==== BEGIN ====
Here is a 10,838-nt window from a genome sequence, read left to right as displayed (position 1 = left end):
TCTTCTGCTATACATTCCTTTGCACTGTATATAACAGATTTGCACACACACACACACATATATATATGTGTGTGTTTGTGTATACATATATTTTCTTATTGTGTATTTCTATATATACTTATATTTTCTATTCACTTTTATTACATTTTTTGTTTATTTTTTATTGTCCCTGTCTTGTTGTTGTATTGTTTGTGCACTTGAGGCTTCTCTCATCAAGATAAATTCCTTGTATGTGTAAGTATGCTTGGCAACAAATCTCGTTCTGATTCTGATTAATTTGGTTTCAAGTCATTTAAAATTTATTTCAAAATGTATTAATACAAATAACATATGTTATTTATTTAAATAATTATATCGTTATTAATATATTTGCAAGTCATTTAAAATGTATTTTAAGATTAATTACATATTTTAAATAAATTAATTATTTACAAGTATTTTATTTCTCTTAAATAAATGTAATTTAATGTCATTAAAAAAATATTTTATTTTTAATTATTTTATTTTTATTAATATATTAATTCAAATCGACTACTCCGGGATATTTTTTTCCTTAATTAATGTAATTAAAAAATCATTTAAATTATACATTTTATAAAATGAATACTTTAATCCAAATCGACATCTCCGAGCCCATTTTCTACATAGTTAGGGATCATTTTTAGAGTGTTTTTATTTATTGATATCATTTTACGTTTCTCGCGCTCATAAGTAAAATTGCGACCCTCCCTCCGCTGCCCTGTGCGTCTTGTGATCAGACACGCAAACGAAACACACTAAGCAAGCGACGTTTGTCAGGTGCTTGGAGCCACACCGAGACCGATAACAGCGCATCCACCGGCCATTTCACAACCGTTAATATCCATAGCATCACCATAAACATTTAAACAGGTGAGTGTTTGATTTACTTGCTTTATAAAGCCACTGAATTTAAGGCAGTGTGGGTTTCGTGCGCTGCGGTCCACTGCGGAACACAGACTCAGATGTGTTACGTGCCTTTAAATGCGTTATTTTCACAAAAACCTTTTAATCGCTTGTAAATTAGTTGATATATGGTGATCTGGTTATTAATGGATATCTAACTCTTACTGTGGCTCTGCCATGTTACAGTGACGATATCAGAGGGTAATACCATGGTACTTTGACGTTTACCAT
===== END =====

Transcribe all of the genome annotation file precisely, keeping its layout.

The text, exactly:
Here is a 10,838-nt window from a genome sequence, read left to right as displayed (position 1 = left end):
TCTTCTGCTATACATTCCTTTGCACTGTATATAACAGATTTGCACACACACACACACATATATATATGTGTGTGTTTGTGTATACATATATTTTCTTATTGTGTATTTCTATATATACTTATATTTTCTATTCACTTTTATTACATTTTTTGTTTATTTTTTATTGTCCCTGTCTTGTTGTTGTATTGTTTGTGCACTTGAGGCTTCTCTCATCAAGATAAATTCCTTGTATGTGTAAGTATGCTTGGCAACAAATCTCGTTCTGATTCTGATTAATTTGGTTTCAAGTCATTTAAAATTTATTTCAAAATGTATTAATACAAATAACATATGTTATTTATTTAAATAATTATATCGTTATTAATATATTTGCAAGTCATTTAAAATGTATTTTAAGATTAATTACATATTTTAAATAAATTAATTATTTACAAGTATTTTATTTCTCTTAAATAAATGTAATTTAATGTCATTAAAAAAATATTTTATTTTTAATTATTTTATTTTTATTAATATATTAATTCAAATCGACTACTCCGGGATATTTTTTTCCTTAATTAATGTAATTAAAAAATCATTTAAATTATACATTTTATAAAATGAATACTTTAATCCAAATCGACATCTCCGAGCCCATTTTCTACATAGTTAGGGATCATTTTTAGAGTGTTTTTATTTATTGATATCATTTTACGTTTCTCGCGCTCATAAGTAAAATTGCGACCCTCCCTCCGCTGCCCTGTGCGTCTTGTGATCAGACACGCAAACGAAACACACTAAGCAAGCGACGTTTGTCAGGTGCTTGGAGCCACACCGAGACCGATAACAGCGCATCCACCGGCCATTTCACAACCGTTAATATCCATAGCATCACCATAAACATTTAAACAGGTGAGTGTTTGATTTACTTGCTTTATAAAGCCACTGAATTTAAGGCAGTGTGGGTTTCGTGCGCTGCGGTCCACTGCGGAACACAGACTCAGATGTGTTACGTGCCTTTAAATGCGTTATTTTCACAAAAACCTTTTAATCGCTTGTAAATTAGTTGATATATGGTGATCTGGTTATTAATGGATATCTAACTCTTACTGTGGCTCTGCCATGTTACAGTGACGATATCAGAGGGTAATACCATGGTACTTTGACGTTTACCAT